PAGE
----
Sexuality is an interesting umbrella that has opened wider over time and still is opening. In fact, it is revealing a truth that has always been here. People did not turn lesbian, gay, bisexual or transgender overnight. It is simply taking humanity a long time to acknowledge this natural fact. In some countries, this umbrella is still pretty much closed. Sadly, LGBT people, also known as ‘not straight’, might be unable to express their sexual orientation due to the condemning attitude of family and society. Their choice is classified as unacceptable. Some countries even view it as a crime punishable by imprisonment. Should people be condemned for being different? Are they harming anyone by being true to themselves?
Although I don’t like the idea of labelling people, below are several types of sexuality. These labels could be seen as positive rather than being associated with stigma. In the same way as it is easy to say, I am British, it will hopefully become easy to say, I am intersexual.
The three main types of sexual orientations are Monosexual that encompasses Straight, Gay and Lesbian; Polysexual which includes Bisexual and Pansexual; and Asexual, also known as nonsexual, for those who have no sexual interest towards others. Biology defines who we are as individuals and therefore we are not justified in stigmatising those who are 'different' to the mainstream. After all, has genetic research not shown that no two people are alike?
Intersexual people consider themselves neither male nor female which is caused by variations in chromosomes and sex hormones. Transgender are those who do not feel like they belong to their biological sex. Nowadays, we hear more about people who have surgeries to change their sex and have it aligned to how they feel in the same way as others do with cosmetic surgery.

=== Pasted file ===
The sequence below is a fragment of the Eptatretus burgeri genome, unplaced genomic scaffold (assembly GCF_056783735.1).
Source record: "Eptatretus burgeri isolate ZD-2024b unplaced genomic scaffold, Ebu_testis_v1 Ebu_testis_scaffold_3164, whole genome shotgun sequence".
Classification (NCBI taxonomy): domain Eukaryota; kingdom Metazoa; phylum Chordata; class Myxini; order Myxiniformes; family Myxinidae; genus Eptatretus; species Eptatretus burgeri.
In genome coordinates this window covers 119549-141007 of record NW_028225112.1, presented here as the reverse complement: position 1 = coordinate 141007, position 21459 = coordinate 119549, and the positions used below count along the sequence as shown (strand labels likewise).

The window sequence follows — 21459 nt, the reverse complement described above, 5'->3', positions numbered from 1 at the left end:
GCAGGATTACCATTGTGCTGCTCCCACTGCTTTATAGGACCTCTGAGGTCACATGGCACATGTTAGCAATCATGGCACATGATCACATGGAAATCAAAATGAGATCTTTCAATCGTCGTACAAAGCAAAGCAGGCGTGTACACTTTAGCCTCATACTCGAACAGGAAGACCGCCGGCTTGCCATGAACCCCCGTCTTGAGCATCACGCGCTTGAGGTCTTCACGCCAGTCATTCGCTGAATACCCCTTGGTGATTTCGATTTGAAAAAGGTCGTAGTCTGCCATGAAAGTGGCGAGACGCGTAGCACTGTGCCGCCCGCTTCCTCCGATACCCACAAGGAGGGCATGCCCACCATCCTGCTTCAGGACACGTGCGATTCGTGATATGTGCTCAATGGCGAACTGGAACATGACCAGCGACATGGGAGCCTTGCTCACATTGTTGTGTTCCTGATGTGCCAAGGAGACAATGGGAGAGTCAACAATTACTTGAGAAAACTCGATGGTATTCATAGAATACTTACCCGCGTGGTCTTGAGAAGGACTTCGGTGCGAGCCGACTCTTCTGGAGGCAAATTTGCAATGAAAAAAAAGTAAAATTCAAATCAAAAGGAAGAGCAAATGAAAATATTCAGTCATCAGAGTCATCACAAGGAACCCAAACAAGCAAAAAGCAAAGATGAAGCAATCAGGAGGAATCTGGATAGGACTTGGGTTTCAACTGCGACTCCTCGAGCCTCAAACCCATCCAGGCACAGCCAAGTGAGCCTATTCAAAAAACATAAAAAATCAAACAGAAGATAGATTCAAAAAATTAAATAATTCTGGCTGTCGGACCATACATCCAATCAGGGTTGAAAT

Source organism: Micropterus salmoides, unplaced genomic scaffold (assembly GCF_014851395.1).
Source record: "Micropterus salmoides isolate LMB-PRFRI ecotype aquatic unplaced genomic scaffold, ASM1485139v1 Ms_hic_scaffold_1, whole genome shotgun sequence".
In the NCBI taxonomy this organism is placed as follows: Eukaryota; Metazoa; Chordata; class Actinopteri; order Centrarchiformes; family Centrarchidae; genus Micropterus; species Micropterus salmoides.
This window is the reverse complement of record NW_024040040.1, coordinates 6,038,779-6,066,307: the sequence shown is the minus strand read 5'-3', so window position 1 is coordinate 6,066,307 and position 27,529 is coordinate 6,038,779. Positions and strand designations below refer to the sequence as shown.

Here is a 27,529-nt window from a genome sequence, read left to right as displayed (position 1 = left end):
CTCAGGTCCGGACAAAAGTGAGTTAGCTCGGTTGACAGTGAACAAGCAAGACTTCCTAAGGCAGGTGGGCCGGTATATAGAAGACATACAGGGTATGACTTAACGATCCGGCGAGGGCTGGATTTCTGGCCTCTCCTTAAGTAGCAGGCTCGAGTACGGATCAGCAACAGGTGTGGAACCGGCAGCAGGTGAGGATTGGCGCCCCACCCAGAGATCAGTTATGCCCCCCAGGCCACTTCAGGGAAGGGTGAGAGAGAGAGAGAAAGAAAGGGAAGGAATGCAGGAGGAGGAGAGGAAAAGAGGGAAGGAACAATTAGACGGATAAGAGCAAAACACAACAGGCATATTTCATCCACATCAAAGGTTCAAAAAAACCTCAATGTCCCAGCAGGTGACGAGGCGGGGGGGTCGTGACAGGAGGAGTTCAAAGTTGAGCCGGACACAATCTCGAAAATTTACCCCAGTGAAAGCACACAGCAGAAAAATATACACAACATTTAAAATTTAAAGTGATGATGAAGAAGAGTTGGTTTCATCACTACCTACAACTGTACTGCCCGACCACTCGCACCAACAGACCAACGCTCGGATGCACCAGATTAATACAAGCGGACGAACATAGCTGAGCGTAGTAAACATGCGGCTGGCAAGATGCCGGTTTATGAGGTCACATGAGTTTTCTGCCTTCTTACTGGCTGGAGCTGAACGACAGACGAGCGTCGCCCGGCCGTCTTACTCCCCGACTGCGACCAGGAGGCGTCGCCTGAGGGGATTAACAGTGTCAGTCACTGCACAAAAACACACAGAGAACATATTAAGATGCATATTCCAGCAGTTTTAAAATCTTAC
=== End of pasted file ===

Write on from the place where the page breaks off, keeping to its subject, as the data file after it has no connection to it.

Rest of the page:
Historical figures such as Socrates, Leonardo da Vinci, Michelangelo, Oscar Wilde … have been termed as homosexual or bisexual. Yet, they are respected for their work.
A person might be in a physical relationship with someone of the opposite sex because this is the way it should be but inside it does not feel right. There might be a tightness in the sacral chakra - what we call the gut feeling. It is a sign from the body to step back and check what is truly here. For someone unsure about his sexuality, the key is to connect to the body’s energy and allow himself to be naturally guided. This is equally applicable for LGBTs who might choose to become straight at some point in their life.
Relationships do not necessarily begin with love. They might spring from a sexual arousal, a tingling sensation in the erogenous zone at the prospect of experiencing sexual pleasure. Some call it the animal instinct. This sexual drive originates from the sacral chakra, svadhisthana, situated between the pubic bone and the navel. It is the centre for sexual power, creativity, intimacy and sensual connections. When the seven chakras are in perfect alignment, there is a natural flow of energy throughout the body. The body’s energy is meant to flow in alignment with the cosmic energy. It dances to the natural rhythm of the Universe. Each human being has his own personalised rhythm. Why try to force fit everyone into rigid categories that just leads to unnecessary unhappiness, stigma and segregation, and forces some people to deny their own sexuality. Such pressure to conform to society's expectations of what is acceptable does not reflect what biology tells us about human sexuality.
Over the recent years, we have witnessed a rise in LGBT awareness. In 2011, the United Nations Human Rights Council passed its first resolution recognising LGBT rights. Same-sex marriage is now legal in many countries, mostly western ones. Events, including marches, are organised worldwide on awareness and remembrance dates to encourage equality of human rights and reduce society’s prejudice. Rainbow flags are proudly flown during marches. The Pride Month, celebrated in June, encourages celebration of sexual diversity and an increase in visibility of the gay community as a social group. One of the beautiful aspects of these events is that straight people participate as well.
All for one, one for all.